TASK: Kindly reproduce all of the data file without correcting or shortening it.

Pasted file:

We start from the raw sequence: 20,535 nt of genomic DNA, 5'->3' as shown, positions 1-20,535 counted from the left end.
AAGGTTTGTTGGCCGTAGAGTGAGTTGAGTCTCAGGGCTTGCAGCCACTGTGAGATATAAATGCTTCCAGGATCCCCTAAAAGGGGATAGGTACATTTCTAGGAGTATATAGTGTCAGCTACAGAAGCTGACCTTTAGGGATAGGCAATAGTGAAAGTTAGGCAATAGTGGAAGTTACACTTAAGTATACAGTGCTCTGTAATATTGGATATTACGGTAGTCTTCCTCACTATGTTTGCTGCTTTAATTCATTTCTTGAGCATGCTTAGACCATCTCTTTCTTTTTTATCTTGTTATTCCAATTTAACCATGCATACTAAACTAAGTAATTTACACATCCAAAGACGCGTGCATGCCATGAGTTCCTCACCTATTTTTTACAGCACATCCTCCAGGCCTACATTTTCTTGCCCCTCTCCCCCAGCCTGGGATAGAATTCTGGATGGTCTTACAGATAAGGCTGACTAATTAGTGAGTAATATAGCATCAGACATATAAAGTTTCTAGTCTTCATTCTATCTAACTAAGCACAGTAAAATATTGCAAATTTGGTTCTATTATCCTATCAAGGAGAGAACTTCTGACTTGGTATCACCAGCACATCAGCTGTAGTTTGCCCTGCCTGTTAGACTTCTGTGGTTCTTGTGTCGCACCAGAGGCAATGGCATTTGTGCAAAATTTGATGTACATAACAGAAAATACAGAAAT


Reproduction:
We start from the raw sequence: 20,535 nt of genomic DNA, 5'->3' as shown, positions 1-20,535 counted from the left end.
AAGGTTTGTTGGCCGTAGAGTGAGTTGAGTCTCAGGGCTTGCAGCCACTGTGAGATATAAATGCTTCCAGGATCCCCTAAAAGGGGATAGGTACATTTCTAGGAGTATATAGTGTCAGCTACAGAAGCTGACCTTTAGGGATAGGCAATAGTGAAAGTTAGGCAATAGTGGAAGTTACACTTAAGTATACAGTGCTCTGTAATATTGGATATTACGGTAGTCTTCCTCACTATGTTTGCTGCTTTAATTCATTTCTTGAGCATGCTTAGACCATCTCTTTCTTTTTTATCTTGTTATTCCAATTTAACCATGCATACTAAACTAAGTAATTTACACATCCAAAGACGCGTGCATGCCATGAGTTCCTCACCTATTTTTTACAGCACATCCTCCAGGCCTACATTTTCTTGCCCCTCTCCCCCAGCCTGGGATAGAATTCTGGATGGTCTTACAGATAAGGCTGACTAATTAGTGAGTAATATAGCATCAGACATATAAAGTTTCTAGTCTTCATTCTATCTAACTAAGCACAGTAAAATATTGCAAATTTGGTTCTATTATCCTATCAAGGAGAGAACTTCTGACTTGGTATCACCAGCACATCAGCTGTAGTTTGCCCTGCCTGTTAGACTTCTGTGGTTCTTGTGTCGCACCAGAGGCAATGGCATTTGTGCAAAATTTGATGTACATAACAGAAAATACAGAAAT